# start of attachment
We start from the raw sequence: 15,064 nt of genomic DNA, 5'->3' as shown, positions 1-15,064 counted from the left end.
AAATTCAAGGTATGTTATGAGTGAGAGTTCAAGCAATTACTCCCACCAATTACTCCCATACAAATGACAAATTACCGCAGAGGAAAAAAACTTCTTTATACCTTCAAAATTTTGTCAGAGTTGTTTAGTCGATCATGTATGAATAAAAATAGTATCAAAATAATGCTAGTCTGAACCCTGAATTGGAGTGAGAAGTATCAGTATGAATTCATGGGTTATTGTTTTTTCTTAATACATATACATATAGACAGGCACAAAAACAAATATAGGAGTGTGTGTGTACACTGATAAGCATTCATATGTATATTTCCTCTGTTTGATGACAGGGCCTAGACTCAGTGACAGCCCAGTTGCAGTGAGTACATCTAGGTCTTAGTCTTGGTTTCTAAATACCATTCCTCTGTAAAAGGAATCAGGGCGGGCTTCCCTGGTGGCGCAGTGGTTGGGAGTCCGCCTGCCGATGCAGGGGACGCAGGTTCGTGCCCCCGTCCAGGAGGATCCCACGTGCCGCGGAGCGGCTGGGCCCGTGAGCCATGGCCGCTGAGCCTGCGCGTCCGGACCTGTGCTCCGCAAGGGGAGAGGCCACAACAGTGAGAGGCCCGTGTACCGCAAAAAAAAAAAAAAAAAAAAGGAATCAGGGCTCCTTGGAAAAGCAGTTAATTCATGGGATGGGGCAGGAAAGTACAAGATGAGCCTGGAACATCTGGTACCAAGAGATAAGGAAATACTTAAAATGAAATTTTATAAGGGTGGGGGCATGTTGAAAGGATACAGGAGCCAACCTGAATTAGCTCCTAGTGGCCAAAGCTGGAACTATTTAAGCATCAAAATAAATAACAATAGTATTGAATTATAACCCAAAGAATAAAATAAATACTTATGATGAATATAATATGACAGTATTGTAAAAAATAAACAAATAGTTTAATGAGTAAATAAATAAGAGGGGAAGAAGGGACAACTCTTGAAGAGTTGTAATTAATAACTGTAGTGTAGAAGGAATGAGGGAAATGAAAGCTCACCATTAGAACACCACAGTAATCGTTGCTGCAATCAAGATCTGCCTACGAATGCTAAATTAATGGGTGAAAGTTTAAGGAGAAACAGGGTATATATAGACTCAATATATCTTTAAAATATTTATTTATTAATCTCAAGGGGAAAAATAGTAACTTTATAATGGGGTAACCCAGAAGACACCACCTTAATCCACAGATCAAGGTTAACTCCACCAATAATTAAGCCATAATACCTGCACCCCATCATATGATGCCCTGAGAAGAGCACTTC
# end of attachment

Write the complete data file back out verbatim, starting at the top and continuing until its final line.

We start from the raw sequence: 15,064 nt of genomic DNA, 5'->3' as shown, positions 1-15,064 counted from the left end.
AAATTCAAGGTATGTTATGAGTGAGAGTTCAAGCAATTACTCCCACCAATTACTCCCATACAAATGACAAATTACCGCAGAGGAAAAAAACTTCTTTATACCTTCAAAATTTTGTCAGAGTTGTTTAGTCGATCATGTATGAATAAAAATAGTATCAAAATAATGCTAGTCTGAACCCTGAATTGGAGTGAGAAGTATCAGTATGAATTCATGGGTTATTGTTTTTTCTTAATACATATACATATAGACAGGCACAAAAACAAATATAGGAGTGTGTGTGTACACTGATAAGCATTCATATGTATATTTCCTCTGTTTGATGACAGGGCCTAGACTCAGTGACAGCCCAGTTGCAGTGAGTACATCTAGGTCTTAGTCTTGGTTTCTAAATACCATTCCTCTGTAAAAGGAATCAGGGCGGGCTTCCCTGGTGGCGCAGTGGTTGGGAGTCCGCCTGCCGATGCAGGGGACGCAGGTTCGTGCCCCCGTCCAGGAGGATCCCACGTGCCGCGGAGCGGCTGGGCCCGTGAGCCATGGCCGCTGAGCCTGCGCGTCCGGACCTGTGCTCCGCAAGGGGAGAGGCCACAACAGTGAGAGGCCCGTGTACCGCAAAAAAAAAAAAAAAAAAAAGGAATCAGGGCTCCTTGGAAAAGCAGTTAATTCATGGGATGGGGCAGGAAAGTACAAGATGAGCCTGGAACATCTGGTACCAAGAGATAAGGAAATACTTAAAATGAAATTTTATAAGGGTGGGGGCATGTTGAAAGGATACAGGAGCCAACCTGAATTAGCTCCTAGTGGCCAAAGCTGGAACTATTTAAGCATCAAAATAAATAACAATAGTATTGAATTATAACCCAAAGAATAAAATAAATACTTATGATGAATATAATATGACAGTATTGTAAAAAATAAACAAATAGTTTAATGAGTAAATAAATAAGAGGGGAAGAAGGGACAACTCTTGAAGAGTTGTAATTAATAACTGTAGTGTAGAAGGAATGAGGGAAATGAAAGCTCACCATTAGAACACCACAGTAATCGTTGCTGCAATCAAGATCTGCCTACGAATGCTAAATTAATGGGTGAAAGTTTAAGGAGAAACAGGGTATATATAGACTCAATATATCTTTAAAATATTTATTTATTAATCTCAAGGGGAAAAATAGTAACTTTATAATGGGGTAACCCAGAAGACACCACCTTAATCCACAGATCAAGGTTAACTCCACCAATAATTAAGCCATAATACCTGCACCCCATCATATGATGCCCTGAGAAGAGCACTTC